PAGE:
Once again my thanks to one of ours, North Bank Ned, for a guest piece on something of an overlooked anniversary. A hundred years ago our last season outside the top flight had drawn to a close, and the first enforced interruption of the Football League by a world conflict had begun. Ned looks at that last match and what happened to some of the Gunners thereafter. Thank you Ned, for a wonderful reflection.
If we feel bereft of league football during its summer break, feel a moment of sympathy for Gooners of a century ago. Though they didn’t know it at the time, there would be no competitive games for four years. The Football League would be suspended for the rest of the duration of World War One, graver matters were to hand than football.
The unbeknownst last game had been played on April 24th, 1915. Playing on even that long after the outbreak of hostilities had been controversial. The Second Battle of Ypres, which saw the first use of poison gas, had started two days before that game. The ill-fated Allied landing at Gallipoli was the day after. The public was fast losing any appetite for men in shorts kicking a ball for money.
London had seen the first German Zeppelin attacks by then but at Highbury centre-forward-turned-inside-right-for-the-day Harry King scored four as The Arsenal put Nottingham Forest to the sword 7-0. Contemporary reports suggest the total could have run into double figures. A series of ‘magnificent’ saves by Forest keeper Albert Iremonger, the 6’5’’ brother of England Test cricketer, James, and reckoned to be the finest keeper in the country, kept the score down to 2-0 at the half.
Bob Benson, hard-tackling full back and occasional centre forward (he was playing there against Forest with King switching position in an experimental line-up), scored a brace. Jock Rutherford, playing in his regular position of outside right, got the other goal. Benson was also the team’s penalty taker. His style was unique. Another member of the team would place the ball on the spot while Benson jogged up the pitch from his customary full back’s position. He would pick up the pace as he approached the ball, arriving at full speed to blast it in the direction of the net without breaking stride. It is said that he had developed the technique at his previous club, Sheffield United. There, he reputedly sprinted the whole way.
The season had gone a bit pear-shaped in February and March. We lost seven of our final 13 league games (end of season collapse? surely not!) However, the size of the win over Forest lifted us to a final position of fifth on goal difference. Birmingham and Hull City also ended up on 43 points, seven off promotion. The original table listed The Arsenal as sixth. Remarkably, it wasn’t until the 1980 that a mistake in the official goal average calculation was spotted and the record set straight.
King played only one season for us, but what a prolific season. He hit 26 goals in 37 league games (despite a nine-game drought before the Forest game) and another three in two FA Cup ties. Those 29 goals set a club record for the most goals in a season. They included the first hat-trick scored at Highbury (against Grimsby) and another four-goal haul against Wolves. Small for a centre-forward at 5’9”, King had played league football for Birmingham several years previously with no great distinction. He then dropped into non-league football for four seasons before being signed by Arsenal from Southern League side Northampton Town when in his late 20s. He turned out 30 times for the club in wartime matches, but he was 33 years old when league football resumed in 1919 and was released. His career drifted to a close at Leicester and then Brentford, for whom he collectively scored 17 goals in 41 games.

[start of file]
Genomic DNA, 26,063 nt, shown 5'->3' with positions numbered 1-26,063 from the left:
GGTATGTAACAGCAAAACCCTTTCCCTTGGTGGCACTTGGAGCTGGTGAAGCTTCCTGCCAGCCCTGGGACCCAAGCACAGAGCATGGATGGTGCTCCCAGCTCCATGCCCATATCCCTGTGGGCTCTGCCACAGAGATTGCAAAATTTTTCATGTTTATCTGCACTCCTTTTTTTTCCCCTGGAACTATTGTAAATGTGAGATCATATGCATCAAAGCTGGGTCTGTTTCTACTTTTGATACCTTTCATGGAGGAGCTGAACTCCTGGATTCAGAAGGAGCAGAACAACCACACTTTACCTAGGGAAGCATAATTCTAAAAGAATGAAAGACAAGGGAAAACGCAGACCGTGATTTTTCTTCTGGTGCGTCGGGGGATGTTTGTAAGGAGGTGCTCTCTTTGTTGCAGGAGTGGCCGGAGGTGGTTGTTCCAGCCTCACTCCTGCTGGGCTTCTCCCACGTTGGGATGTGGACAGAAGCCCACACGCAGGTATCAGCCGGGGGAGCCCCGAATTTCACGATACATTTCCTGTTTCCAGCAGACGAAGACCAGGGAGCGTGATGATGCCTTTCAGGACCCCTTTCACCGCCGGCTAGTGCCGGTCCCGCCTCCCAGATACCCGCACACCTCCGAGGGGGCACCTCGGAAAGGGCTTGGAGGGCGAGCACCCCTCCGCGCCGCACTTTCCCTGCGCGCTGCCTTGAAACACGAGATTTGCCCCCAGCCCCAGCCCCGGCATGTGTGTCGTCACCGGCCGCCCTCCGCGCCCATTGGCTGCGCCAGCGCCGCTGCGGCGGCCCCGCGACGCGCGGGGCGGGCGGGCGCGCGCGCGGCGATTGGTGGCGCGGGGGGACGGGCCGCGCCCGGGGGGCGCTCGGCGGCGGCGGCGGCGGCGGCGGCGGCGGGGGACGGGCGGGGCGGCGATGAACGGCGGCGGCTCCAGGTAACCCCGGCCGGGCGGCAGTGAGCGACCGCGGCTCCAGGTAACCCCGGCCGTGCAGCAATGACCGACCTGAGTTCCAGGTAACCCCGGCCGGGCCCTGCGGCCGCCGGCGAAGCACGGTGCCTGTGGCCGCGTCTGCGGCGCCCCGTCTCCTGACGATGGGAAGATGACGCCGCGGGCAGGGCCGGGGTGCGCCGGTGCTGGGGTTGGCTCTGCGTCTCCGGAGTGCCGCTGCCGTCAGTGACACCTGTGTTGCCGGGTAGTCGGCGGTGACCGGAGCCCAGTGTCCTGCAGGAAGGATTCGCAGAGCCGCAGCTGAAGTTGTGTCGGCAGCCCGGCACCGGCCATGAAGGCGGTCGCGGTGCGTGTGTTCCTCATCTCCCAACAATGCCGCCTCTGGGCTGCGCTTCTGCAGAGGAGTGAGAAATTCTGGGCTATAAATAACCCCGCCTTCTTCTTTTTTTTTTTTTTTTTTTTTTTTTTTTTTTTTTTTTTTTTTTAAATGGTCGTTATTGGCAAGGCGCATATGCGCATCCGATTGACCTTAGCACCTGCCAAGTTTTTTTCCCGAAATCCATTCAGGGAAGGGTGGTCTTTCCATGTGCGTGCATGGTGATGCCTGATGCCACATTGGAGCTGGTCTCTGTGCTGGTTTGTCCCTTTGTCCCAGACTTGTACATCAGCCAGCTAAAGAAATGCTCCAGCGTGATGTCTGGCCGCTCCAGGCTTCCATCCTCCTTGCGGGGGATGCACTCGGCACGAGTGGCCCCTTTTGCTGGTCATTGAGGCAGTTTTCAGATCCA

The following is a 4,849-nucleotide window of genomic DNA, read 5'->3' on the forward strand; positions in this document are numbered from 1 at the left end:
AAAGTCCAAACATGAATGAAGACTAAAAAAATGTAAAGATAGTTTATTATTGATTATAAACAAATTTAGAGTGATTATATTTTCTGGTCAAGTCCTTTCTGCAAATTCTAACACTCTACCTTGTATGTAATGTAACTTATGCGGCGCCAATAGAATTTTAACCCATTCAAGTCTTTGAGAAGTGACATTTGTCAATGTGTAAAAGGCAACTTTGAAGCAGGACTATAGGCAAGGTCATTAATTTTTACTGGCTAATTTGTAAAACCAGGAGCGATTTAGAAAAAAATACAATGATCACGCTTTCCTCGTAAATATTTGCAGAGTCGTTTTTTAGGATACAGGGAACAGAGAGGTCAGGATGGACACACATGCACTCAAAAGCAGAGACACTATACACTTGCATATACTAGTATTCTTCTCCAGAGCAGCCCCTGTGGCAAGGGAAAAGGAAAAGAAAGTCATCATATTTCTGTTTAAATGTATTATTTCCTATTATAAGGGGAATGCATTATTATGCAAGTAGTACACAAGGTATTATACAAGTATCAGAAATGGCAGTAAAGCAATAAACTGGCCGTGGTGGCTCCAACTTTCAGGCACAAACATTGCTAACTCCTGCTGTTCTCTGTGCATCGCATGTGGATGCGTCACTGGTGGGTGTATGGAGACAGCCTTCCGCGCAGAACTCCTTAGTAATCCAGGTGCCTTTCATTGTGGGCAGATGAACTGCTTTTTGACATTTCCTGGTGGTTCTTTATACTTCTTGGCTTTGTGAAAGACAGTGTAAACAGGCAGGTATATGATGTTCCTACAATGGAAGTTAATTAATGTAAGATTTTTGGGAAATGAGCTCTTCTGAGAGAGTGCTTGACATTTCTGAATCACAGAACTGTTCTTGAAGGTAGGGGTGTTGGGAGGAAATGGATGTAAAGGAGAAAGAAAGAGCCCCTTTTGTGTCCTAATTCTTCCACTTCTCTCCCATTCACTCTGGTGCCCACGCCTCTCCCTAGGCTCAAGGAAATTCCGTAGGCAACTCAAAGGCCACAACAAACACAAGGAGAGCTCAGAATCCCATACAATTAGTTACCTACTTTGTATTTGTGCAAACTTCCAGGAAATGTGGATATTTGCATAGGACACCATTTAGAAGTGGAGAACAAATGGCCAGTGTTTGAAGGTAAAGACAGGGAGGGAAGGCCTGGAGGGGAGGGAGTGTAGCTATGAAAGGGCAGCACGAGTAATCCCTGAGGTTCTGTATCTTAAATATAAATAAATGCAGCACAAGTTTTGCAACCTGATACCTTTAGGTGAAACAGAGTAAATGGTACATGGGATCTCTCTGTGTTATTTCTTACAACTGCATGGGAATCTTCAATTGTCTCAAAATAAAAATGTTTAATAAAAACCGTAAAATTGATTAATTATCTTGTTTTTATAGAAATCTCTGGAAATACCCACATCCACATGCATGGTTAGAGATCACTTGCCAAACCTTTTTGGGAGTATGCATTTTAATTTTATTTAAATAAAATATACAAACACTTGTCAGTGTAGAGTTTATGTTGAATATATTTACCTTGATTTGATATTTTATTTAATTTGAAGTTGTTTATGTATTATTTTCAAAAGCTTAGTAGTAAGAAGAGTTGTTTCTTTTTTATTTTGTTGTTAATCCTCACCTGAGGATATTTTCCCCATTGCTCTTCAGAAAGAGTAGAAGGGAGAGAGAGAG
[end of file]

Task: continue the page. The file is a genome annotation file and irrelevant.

In contrast, Benson’s story is a tragic one. The England international collapsed on the pitch during the second half of a wartime fixture against Reading in 1916 having burst a blood vessel. He died in the dressing room at Highbury. He was buried, it is reported, in his Arsenal shirt.
Rutherford, a flying winger who had won titles and cup medals galore during a 300-plus-game career with Newcastle before falling out with the management, would survive the war. In 1926, he became the oldest player to represent Arsenal. He was 41 years and 159 days old when he played in the 1-0 win over Manchester City at Highbury on March 20th. That still stands as a club record, though Jens Lehmann came within nine days of breaking it when he was drafted in as emergency cover at Blackpool in 2011. Rutherford played 232 games in an Arsenal career that bizarrely included four weeks as player-manager of Stoke. By the time he had moved on (to Clapton Orient following the arrival of Joe Hulme, Rutherford wouldn’t finally hang up his boots until 1928), Arsenal were well established as a Division One club, and no longer Woolwich or even The Arsenal.
The club was re-elected to the First Division when the Football League resumed in 1919 despite its fifth-placed finish in Division Two in 1914-15. That last game of the 1914-15 season against Forest is also the last league game we ever played outside the top flight.
We replaced some relegated club from Middlesex that had come bottom of the First Division in 1914-15. It still rankles with them — but that is a long story for another day.